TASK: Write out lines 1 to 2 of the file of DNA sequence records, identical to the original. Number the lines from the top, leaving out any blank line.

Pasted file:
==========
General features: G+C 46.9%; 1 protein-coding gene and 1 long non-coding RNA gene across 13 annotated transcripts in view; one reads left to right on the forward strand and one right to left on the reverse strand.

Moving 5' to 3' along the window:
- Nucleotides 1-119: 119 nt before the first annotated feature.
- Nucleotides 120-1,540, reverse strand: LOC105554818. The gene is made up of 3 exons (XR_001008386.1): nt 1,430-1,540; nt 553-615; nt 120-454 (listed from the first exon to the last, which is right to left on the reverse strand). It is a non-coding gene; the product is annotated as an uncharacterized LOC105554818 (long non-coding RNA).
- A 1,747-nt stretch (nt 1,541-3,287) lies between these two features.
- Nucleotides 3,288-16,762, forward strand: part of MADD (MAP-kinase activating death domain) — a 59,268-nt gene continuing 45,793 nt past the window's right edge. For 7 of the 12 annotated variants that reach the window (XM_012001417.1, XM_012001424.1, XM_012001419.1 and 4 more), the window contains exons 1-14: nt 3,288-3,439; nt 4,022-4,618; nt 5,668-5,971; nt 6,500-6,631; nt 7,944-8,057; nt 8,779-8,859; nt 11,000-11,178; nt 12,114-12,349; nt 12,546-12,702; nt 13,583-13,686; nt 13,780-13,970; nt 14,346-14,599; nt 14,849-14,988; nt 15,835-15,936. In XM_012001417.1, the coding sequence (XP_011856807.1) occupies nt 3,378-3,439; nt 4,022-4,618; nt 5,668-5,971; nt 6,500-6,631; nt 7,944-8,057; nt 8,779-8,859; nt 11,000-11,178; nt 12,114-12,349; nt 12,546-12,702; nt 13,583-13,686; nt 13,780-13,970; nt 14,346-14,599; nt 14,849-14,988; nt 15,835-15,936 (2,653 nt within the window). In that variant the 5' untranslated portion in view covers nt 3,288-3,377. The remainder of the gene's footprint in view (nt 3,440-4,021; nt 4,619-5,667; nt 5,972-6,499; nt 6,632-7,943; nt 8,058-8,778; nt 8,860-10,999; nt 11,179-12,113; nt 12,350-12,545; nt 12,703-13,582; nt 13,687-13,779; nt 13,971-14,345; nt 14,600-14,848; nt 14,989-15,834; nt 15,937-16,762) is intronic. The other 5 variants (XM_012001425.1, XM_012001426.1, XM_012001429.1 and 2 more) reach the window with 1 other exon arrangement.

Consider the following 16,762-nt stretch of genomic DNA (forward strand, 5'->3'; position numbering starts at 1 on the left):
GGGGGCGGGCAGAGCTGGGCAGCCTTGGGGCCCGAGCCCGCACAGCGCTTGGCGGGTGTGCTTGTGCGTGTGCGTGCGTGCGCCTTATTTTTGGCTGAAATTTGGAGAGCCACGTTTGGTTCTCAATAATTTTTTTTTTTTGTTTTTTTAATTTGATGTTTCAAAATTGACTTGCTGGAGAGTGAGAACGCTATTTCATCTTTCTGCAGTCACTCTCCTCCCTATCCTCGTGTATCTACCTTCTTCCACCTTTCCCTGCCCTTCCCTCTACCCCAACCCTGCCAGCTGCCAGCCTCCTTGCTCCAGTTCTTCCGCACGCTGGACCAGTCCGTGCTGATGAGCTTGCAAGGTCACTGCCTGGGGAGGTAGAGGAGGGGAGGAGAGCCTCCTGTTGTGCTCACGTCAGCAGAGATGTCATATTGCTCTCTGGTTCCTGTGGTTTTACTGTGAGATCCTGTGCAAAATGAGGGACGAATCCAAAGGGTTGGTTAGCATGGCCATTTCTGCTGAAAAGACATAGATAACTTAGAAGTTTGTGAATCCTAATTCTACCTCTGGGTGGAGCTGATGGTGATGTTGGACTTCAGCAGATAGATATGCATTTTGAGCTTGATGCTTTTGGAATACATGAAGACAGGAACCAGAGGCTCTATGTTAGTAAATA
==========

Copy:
General features: G+C 46.9%; 1 protein-coding gene and 1 long non-coding RNA gene across 13 annotated transcripts in view; one reads left to right on the forward strand and one right to left on the reverse strand.

Moving 5' to 3' along the window: